The hard part about living with food restrictions is watching everyone else freely eating all those things you can’t, but want to. It doesn’t matter. I need to take responsibility for my health and make good decisions.  Am I going to beat myself up for not being strong? No! Will I make bad decisions again? Probably.  But that’s ok.  I did better than I did just a few years ago.  At one time I would have eaten so much bad stuff I would have been sick for days. And I would have whined about not being able to eat whatever I want.  Now, I accept that I have limitations.  I can eat what I want, but within reason.  I have to make decisions, smart decisions.  Do I want Dippin Dots or do I want mini donuts?  Next year I will stick with my mini donuts. I will get half a dozen, and be content to eat three or four.

Keeping a Food Diary

You might wonder how I know to avoid all the foods I avoid. By keeping a food diary.

I learned about food allergies in my teens. I had a severe reaction to clams causing my throat and tongue to swell. The doctor suggested I avoid all shell fish, since most people who are allergic to one type of shell fish are allergic to other types as well. This is a cross reactivity food allergy. I later discovered that while I am allergic to mollusks (clams, oysters, scallops, etc.), I could eat lobster and shrimp.

I was fortunate to see a doctor who was thorough and asked about all of my symptoms, not just the ones that landed me in urgent care. The doctor explained that I was allergic to clams (an immune system reaction), but that the other symptoms we discussed were not likely allergic reactions. A food allergy is an abnormal response to food triggered by your immune system. A food intolerance is NOT triggered by your immune system.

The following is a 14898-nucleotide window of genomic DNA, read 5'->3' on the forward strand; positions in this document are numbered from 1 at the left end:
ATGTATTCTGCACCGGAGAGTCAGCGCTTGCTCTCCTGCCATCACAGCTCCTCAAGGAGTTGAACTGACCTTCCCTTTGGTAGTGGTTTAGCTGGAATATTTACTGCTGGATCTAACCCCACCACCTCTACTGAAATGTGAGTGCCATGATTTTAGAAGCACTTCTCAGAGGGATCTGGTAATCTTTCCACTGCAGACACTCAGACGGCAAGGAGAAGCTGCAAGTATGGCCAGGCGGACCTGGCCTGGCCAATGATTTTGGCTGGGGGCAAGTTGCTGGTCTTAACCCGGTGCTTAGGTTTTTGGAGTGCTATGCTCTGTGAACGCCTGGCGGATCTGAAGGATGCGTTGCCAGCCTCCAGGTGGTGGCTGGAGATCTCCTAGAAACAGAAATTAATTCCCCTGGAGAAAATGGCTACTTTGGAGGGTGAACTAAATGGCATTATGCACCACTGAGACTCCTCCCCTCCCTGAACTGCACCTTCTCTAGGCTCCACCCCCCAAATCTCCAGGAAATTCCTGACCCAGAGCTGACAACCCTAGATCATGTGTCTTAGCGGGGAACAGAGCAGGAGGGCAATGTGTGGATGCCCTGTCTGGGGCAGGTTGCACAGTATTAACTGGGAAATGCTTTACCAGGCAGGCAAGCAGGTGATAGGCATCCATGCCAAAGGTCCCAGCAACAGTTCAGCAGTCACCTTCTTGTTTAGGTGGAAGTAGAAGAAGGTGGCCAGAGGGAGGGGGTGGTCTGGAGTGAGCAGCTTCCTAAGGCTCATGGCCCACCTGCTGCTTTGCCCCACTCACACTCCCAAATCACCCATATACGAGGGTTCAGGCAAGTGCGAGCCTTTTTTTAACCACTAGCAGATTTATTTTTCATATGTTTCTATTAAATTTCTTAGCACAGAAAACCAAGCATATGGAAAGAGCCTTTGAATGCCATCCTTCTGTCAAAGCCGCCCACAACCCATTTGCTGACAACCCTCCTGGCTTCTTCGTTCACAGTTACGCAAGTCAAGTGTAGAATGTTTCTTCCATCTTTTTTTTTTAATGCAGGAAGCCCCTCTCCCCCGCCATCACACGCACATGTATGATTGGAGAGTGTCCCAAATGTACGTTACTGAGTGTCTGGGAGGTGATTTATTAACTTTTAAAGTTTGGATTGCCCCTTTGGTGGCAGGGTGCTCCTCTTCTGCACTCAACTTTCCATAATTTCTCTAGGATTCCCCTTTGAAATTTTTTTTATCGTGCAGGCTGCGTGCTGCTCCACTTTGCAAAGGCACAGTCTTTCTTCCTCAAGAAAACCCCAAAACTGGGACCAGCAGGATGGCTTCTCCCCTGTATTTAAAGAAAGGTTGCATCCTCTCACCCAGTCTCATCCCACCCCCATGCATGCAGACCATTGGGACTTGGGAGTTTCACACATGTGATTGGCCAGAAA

A battery of tests revealed that I had a few allergies, but not nearly enough to explain the symptoms I frequently had. These included hives, itching in my ears and throat, headaches, blisters in my mouth, gas, intestinal cramps, blurred vision, asthma and chest pains. The doctor asked me to keep a detailed diary of everything I ate, came into contact with and my symptoms. I recorded dates, times and amounts.

I returned to the doctor after a month. We went over the diary and discovered I had several food intolerances. Over the years I have used the food diary to help me identify all the foods that give me problems.


What does it mean to be Dietarily Challenged?

Hi, and welcome to Adventures of the Dietarily Challenged. What does it mean to be Dietarily Challenged? In the most basic sense you are not free to eat anything you want. For me this is due to a variety of health issues.

I’m sure you’ve heard of allergies (think Howard’s peanut allergy on The Big Bang Theory) and you may have heard of food intolerances (Leonard is lactose intolerant, another Big Bang Theory reference). You may also have heard of food sensitivities. I’m not an expert; I’m just someone who suffers from all three. For health reasons I am also on a low fat, moderate fiber diet.

Here is the list of foods I must avoid or suffer the consequences:

Mollusks (clams, oysters, scallops, etc.)
Freshwater fish (most salmon, tilapia, catfish, craw fish, etc.)
Parmesan cheese
Any type of blue cheese
Any type of squash
All artificial sweeteners
Food tenderizers
Raw tomatoes

In future posts I will explore how I cope and live happily with all of these restrictions.